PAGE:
Linked by Thom Holwerda on Wed 10th Jan 2007 16:35 UTC
Windows Millions of computer users participate in software beta programs every year, usually toiling away in anonymity, never quite sure if whatever they find or report will matter in the final product. Others find the experience a lot more fulfilling, such as the families that participated in Microsoft's Life with Windows Vista program. In addition to the more than 2 million testers of Vista, Microsoft selected 50 families from around the world and watched, in a reality TV kind of way, how they interacted with Vista, right out of the box with the first beta and all the way up to release to manufacturing.
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Microsoft did this before
by Ford Prefect on Wed 10th Jan 2007 16:45 UTC
Ford Prefect
Member since:
2006-01-16

Although they didn't want the families/households to try Windows XY, but other things like XBOX or the Media Center thing.

I think it's a rather good idea to have this approach on usability testing, additionally. Microsoft has enough money to afford it, too.

But I wonder how much they really learn from it. I don't see many key usability features in Windows ;) (Not that all of them were present in "the competition")

Reply Score: 3

Reality Show
by brewmastre on Wed 10th Jan 2007 17:32 UTC
brewmastre
Member since:
2006-08-01

"...Microsoft selected 50 families from around the world and watched, in a reality TV kind of way, how they interacted with Vista..."

I imagine it looked a lot like Survivor. And in the end, it was Vista that got kicked off the island.

Reply Score: 4

RE: Reality Show
by Bit_Rapist on Wed 10th Jan 2007 19:44 UTC in reply to "Reality Show"
Bit_Rapist Member since:
2005-11-13

I imagine it looked a lot like Survivor. And in the end, it was Vista that got kicked off the island

That was f**king great man, made me laugh. *thumbs up*

Reply Score: 3

More testing is always good
by ronaldst on Wed 10th Jan 2007 18:13 UTC
ronaldst
Member since:
2005-06-29

Now if MS could fix the ICS colour bug.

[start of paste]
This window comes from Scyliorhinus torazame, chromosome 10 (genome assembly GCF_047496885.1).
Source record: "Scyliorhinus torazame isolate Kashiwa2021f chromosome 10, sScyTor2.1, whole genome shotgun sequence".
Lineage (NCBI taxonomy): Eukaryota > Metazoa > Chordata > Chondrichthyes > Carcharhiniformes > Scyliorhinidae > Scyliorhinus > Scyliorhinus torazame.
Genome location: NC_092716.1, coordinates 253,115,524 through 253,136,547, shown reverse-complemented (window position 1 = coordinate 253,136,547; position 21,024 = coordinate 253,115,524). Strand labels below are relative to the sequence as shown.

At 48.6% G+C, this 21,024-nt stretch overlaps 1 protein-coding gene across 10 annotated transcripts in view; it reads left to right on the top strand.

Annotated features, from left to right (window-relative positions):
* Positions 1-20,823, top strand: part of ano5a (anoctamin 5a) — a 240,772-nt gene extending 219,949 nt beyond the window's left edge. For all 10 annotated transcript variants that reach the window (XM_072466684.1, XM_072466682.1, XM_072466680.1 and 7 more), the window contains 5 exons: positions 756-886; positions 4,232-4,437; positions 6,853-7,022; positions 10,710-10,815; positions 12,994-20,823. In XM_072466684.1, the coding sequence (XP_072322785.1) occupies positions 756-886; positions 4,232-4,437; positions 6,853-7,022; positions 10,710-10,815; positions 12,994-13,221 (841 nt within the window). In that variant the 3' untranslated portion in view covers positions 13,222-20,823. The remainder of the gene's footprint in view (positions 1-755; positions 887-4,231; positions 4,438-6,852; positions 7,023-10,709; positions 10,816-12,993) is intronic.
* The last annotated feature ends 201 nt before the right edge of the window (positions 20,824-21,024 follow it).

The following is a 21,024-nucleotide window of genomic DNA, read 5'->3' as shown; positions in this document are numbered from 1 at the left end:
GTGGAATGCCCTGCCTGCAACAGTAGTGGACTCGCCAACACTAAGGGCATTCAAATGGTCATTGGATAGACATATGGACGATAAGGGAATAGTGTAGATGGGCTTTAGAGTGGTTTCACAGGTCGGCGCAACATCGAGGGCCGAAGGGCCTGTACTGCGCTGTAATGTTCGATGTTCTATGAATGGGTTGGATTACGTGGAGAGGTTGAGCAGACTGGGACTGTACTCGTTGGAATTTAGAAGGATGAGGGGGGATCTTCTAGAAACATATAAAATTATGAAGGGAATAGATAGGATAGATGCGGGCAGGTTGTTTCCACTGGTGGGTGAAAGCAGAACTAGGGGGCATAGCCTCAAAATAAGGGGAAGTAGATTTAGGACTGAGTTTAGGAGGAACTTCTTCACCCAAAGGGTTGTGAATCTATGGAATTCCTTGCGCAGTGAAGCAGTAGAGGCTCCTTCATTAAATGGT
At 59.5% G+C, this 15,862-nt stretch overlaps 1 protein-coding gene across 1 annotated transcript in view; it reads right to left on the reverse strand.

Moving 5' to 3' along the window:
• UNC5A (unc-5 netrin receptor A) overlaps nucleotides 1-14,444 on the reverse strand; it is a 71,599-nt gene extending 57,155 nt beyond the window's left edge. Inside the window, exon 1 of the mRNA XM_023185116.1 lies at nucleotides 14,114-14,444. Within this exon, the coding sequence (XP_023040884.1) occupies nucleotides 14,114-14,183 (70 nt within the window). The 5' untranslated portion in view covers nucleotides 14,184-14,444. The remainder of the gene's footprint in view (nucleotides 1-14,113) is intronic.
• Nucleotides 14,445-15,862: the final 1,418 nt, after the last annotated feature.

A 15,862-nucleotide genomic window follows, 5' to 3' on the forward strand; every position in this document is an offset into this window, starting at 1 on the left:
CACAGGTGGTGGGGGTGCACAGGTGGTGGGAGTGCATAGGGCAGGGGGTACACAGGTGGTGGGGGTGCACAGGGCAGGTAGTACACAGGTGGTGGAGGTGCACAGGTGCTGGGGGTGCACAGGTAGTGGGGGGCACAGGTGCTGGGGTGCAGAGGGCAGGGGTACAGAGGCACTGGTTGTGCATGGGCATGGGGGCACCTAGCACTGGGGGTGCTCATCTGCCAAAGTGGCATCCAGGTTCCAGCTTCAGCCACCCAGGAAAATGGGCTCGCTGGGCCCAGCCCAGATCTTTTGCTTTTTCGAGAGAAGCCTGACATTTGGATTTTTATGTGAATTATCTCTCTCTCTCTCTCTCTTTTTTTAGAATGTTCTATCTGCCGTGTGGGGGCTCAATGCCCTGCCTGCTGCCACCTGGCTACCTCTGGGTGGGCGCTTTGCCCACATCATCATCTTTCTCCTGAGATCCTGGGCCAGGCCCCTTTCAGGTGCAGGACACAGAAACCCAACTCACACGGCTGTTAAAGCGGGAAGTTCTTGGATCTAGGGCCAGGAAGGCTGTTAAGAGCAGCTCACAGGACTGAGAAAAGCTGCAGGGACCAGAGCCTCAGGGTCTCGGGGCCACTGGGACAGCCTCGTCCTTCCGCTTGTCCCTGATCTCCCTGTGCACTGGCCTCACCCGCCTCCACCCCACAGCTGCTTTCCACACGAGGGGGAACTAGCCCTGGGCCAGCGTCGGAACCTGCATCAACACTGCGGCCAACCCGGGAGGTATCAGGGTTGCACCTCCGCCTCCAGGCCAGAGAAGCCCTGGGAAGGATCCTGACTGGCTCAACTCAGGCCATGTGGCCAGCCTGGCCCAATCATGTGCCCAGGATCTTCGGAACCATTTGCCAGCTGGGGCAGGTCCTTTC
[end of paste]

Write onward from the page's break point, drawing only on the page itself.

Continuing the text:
This OS is turning out a very solid release.

Reply Score: 2

RE: More testing is always good
by tomcat on Wed 10th Jan 2007 21:24 UTC in reply to "More testing is always good"
tomcat Member since:
2006-01-06

What's the bug?

Reply Score: 1

RE[2]: More testing is always good
by ronaldst on Wed 10th Jan 2007 23:29 UTC in reply to "RE: More testing is always good"
ronaldst Member since:
2005-06-29

@tomcat

When in Windows Photo Gallery, the photos look fine in thumbnail mode. But when I open one to look at it, the white gets blue. I looked at the Vista forums, others have reported similar problem but their images get yellower. It's got something to do with their monitors colour profiles.

I don't get the problem in Irfanview. Only in Windows Photo Gallery and Fax and Preview.

Reply Score: 1

After watching 2 million
by netsql on Wed 10th Jan 2007 18:39 UTC
netsql
Member since:
2005-09-09

50 did not switch to OSX, KDE or GTK.

Those 50 used the PC as a door stop.

.V

Reply Score: 1

50 families
by r3m0t on Wed 10th Jan 2007 19:01 UTC
r3m0t
Member since:
2005-07-25

If you're wondering whether 50 families is really enough, read this article:

http://www.useit.com/alertbox/20000319.html

Reply Score: 1

stupid campaign!!!!
by dmc_dtc on Wed 10th Jan 2007 19:46 UTC
dmc_dtc
Member since:
2005-07-07

stupid moronic approach as expected from MS ... (yes i dont like MS and vista ;) but this is clearly new age trandy bull campaign.

Reply Score: 1

Nothing wrong with that
by Donny_S on Wed 10th Jan 2007 20:48 UTC
Donny_S
Member since:
2006-12-22